Don’t Talk to Me About Bubbles

I’m going to tell you a story and I swear every single word is true.

I work downtown in Chicago at least two days a week and on at least one of those days I eat lunch at a Vietnamese restaurant right near my office.

This place is owned by a Vietnamese family.

On the menu, which is on the wall, they advertise that some of the food is halal.

They serve Chilean wine.

Yesterday, when I was there, the older and younger cooks were yelling at each other in Spanish over what kind of music they were going to play in the dining room.

The younger cook won. Biggie. Big Poppa.

I’ve read a lot in the past week about how I live in a “liberal bubble.” How I don’t understand the world outside, the concerns of others, different from myself. How I need to do everything from “get out more” to “just move to a red state” to “talk to more people.”

Do you know how often I would LOVE to live in a bubble? When my upstairs neighbors are yelling about the Cubs game or a guy is trying to sell me video games on the street corner or the entire train car is engaged in ignoring-down someone who should really be getting mental health services or even another drink somewhere. (Nobody wants to call the cops, because we don’t want to hurt this guy further.) Do you know how often I think to myself, I’m tired of working this hard to live here?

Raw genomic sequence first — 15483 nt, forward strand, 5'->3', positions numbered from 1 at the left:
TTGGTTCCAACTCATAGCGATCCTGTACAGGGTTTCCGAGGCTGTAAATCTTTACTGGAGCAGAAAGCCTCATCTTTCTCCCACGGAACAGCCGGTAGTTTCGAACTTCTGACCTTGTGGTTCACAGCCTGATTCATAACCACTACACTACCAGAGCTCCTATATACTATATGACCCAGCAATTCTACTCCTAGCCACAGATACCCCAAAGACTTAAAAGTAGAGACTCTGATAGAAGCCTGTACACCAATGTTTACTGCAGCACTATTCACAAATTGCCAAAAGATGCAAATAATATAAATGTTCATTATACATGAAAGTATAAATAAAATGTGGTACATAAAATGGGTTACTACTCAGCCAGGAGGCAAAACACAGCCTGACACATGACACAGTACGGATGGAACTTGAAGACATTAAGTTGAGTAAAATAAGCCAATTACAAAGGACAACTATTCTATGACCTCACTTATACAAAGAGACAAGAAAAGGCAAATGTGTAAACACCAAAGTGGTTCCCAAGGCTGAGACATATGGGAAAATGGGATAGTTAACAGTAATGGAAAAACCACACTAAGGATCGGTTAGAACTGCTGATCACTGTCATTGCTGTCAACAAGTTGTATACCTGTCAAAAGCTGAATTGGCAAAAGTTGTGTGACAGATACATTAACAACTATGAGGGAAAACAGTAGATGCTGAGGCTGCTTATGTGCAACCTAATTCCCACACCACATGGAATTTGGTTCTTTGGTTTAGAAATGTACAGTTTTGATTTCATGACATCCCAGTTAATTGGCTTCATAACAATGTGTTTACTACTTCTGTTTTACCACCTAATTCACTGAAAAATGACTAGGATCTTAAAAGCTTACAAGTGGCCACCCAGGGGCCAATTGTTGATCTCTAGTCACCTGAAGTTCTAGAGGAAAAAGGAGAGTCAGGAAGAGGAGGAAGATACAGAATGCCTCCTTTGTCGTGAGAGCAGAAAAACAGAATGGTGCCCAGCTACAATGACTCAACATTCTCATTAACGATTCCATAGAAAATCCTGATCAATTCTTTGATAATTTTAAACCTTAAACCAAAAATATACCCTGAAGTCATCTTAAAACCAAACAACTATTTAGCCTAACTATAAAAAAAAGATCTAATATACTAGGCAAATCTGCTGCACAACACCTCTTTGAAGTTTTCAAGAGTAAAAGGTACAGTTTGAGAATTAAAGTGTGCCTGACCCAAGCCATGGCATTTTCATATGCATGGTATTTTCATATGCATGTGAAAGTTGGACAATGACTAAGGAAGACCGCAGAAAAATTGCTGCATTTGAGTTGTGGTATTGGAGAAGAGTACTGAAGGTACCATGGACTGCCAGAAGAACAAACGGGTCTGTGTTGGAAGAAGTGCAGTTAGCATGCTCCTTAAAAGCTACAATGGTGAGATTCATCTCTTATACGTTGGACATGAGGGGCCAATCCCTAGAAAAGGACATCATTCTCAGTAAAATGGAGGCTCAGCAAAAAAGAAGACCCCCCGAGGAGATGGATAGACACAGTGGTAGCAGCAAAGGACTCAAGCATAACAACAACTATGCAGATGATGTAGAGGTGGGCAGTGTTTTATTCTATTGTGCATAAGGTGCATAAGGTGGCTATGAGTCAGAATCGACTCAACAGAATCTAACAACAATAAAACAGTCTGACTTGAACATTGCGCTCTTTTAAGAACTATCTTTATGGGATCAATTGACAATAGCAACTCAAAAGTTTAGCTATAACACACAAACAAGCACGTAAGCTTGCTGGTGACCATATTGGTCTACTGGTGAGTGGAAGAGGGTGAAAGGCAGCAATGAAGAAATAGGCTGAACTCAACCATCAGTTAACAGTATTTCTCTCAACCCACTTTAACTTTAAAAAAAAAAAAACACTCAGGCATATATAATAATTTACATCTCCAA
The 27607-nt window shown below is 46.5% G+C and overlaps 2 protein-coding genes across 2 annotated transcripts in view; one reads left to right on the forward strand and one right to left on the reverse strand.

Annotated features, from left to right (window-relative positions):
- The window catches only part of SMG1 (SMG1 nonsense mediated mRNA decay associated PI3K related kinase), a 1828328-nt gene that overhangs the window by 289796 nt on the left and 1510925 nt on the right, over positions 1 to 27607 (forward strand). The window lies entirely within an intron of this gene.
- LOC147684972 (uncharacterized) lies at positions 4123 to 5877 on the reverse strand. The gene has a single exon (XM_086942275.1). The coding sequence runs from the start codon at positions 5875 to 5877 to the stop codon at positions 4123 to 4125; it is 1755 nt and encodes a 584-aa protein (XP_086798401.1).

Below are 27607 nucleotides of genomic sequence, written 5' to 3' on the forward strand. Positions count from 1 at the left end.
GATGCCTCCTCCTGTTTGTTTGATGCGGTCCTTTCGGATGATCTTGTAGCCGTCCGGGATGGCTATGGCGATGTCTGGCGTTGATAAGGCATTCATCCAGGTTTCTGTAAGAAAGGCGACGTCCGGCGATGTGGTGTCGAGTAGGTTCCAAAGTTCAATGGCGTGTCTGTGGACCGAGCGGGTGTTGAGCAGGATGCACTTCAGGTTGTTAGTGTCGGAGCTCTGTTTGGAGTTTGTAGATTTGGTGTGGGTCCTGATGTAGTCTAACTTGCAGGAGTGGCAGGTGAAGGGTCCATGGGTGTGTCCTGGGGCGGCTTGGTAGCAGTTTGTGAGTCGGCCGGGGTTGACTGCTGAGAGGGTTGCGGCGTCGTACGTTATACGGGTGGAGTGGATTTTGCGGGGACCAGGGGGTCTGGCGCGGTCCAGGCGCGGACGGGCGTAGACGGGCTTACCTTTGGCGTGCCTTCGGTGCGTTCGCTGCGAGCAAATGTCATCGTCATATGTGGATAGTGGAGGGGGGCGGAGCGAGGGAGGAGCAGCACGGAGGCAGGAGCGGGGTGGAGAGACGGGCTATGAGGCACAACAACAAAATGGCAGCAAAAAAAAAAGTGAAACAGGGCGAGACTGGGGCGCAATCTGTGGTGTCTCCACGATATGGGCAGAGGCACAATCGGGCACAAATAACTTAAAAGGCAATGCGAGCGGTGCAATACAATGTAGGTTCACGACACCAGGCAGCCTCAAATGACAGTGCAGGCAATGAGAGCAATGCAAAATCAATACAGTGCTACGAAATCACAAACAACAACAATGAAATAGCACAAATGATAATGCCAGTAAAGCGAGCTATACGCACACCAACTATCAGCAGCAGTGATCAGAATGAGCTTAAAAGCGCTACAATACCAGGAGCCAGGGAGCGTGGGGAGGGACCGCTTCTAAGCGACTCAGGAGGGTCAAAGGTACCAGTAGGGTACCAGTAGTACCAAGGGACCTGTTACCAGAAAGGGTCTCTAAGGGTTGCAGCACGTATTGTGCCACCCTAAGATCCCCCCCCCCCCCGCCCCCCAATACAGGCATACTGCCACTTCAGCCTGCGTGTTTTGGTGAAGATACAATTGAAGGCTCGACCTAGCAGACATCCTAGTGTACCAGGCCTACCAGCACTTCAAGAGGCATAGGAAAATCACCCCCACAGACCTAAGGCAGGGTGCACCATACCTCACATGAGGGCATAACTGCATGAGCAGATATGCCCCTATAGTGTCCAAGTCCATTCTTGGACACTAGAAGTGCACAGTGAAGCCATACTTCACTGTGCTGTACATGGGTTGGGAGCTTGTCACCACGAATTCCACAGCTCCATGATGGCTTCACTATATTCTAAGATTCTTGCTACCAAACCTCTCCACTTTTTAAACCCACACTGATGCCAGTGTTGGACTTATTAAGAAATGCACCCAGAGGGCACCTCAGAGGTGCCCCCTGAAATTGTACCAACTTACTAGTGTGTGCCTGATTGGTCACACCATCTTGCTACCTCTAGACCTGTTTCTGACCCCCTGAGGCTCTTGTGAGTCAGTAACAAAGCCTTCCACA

There is no isolation here. No shield from difference. No ignoring the “other.” I can throw a rock from my house and hit four drug dealers and so can everyone else in my neighborhood.

It’s all in your face, all the time, everything that has led us where we are: Poverty. Inequality. A lack of help. An education system that is broken by racism and meanness about money. Gloriousness. Music. Food. History. Something new to learn every single second. Art in museums and on street corners, books stuffed to the rafters in the libraries.